- Cons: I dont have any real qualms with the content. However, I do wish that a more exercise based approach could have been done. I need to be fair and state that there were quite a few exercises involving Burp Suite and Wireshark, however the other tools were neglected. I can understand the difficulty of setting up a virtual lab environment and distributing it on an iso. By no means did I feel like my learning experience was wasted without such a lab, but at the same time I can imagine a less-informed student struggling a bit more without a hands on walkthrough available. Thats my only gripe about the web app section. Other than that is was fantastic!
[EDIT] The eLearnSecurity guys provide a free two week access pass to their Web Application Coliseum which provides a mission oriented lab to try out your web application hacking skills [/EDIT]
- Pros: Network penetration testing is a hard thing to teach. It usually requires a fairly extensive lab environment with simulated networking equipment and systems in order to do justice to the possibilities out there. The instructor of this section did a very nice job presenting some of the basic principles of network hacking. He mostly covered the enumeration and exploitation of windows and NetBIOS related technologies. He also explained about host discovery, port scanning and SNMP. I felt like the information that was presented was done so clearly and concise enough to help less network savvy individuals keep on target. The nature of network attacks also made it easy for the instructor to outline the basic hacking process from information gathering to establishing persistence.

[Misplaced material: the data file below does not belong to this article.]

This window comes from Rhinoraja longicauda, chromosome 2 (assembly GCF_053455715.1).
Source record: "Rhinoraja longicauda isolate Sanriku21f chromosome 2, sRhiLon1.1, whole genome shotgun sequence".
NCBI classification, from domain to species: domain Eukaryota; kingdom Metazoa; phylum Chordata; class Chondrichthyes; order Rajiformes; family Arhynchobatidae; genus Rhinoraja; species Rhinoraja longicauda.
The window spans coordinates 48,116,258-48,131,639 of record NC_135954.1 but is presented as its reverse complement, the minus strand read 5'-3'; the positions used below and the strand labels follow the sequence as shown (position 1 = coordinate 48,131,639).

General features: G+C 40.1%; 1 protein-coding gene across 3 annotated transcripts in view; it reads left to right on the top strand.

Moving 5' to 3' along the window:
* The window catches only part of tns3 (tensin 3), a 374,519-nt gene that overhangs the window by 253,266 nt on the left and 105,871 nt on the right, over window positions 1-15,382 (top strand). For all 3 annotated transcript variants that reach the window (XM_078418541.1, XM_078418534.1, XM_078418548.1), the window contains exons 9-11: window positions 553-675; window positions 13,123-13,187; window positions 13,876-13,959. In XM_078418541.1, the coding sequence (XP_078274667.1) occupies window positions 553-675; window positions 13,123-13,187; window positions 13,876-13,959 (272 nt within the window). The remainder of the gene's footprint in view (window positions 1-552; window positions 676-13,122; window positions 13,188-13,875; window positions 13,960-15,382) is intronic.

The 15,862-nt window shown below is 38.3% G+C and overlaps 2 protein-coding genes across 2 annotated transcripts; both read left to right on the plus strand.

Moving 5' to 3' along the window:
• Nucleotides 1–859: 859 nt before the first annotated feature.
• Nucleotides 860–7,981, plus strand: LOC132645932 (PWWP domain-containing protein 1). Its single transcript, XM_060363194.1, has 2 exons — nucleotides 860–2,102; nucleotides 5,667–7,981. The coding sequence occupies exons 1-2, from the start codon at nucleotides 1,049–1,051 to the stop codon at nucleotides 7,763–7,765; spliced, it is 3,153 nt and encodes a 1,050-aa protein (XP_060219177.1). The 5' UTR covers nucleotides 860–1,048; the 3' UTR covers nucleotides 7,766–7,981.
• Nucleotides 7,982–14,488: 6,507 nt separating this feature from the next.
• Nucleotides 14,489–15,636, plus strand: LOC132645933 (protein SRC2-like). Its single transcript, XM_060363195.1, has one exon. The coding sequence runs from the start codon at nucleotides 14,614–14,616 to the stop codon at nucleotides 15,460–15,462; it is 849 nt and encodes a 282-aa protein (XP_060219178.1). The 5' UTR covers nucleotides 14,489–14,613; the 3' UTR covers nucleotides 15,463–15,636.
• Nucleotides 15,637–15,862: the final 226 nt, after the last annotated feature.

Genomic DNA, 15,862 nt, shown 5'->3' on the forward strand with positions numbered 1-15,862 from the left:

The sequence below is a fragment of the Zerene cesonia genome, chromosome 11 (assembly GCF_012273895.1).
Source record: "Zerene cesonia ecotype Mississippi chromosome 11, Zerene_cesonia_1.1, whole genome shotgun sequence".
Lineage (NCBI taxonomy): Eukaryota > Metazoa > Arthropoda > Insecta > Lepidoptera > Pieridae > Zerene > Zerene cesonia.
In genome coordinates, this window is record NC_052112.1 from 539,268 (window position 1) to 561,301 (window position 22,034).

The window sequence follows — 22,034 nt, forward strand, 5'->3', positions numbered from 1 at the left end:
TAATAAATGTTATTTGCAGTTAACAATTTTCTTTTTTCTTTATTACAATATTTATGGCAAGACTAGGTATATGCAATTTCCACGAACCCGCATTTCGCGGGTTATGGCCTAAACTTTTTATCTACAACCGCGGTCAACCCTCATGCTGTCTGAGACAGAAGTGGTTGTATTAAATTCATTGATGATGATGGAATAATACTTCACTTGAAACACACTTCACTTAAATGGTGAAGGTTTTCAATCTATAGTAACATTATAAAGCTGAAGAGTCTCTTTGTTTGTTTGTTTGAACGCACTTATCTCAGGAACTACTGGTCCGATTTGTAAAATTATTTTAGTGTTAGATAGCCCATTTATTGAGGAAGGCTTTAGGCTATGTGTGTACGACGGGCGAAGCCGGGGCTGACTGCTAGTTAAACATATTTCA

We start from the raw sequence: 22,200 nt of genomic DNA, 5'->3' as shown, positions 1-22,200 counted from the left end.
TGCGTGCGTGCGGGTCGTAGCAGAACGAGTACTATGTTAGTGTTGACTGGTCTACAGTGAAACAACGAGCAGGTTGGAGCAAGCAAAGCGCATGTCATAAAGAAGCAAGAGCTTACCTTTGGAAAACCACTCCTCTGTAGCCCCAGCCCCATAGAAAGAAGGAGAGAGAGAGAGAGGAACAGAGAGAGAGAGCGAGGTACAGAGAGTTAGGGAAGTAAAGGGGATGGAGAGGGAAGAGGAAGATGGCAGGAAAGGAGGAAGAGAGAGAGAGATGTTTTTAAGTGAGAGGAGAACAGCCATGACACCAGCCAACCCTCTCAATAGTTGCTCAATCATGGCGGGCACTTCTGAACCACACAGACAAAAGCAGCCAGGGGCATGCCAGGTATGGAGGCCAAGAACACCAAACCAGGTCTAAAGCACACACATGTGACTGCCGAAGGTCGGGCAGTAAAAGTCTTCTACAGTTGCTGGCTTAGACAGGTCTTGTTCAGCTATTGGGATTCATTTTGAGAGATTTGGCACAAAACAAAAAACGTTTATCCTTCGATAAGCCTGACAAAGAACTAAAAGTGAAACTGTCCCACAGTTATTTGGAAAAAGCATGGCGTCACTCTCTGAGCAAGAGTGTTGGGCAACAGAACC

- Cons: I guess I was pretty spoiled after the other two sections, but I was expecting this section to give me an extra zing like the System and Web App sections did. Dont get me wrong, he covered pretty much everything that is talked about in the CEH. I guess I was just spoiled by the rest of the course (thats a good thing, right?). I really wanted to see some more depth here. I understand the difficulty of going too deep too quickly when it comes to networks, but perhaps some more content could be added in a few other ways? For instance, going over the ICMP protocol in details is actually a very helpful thing to know.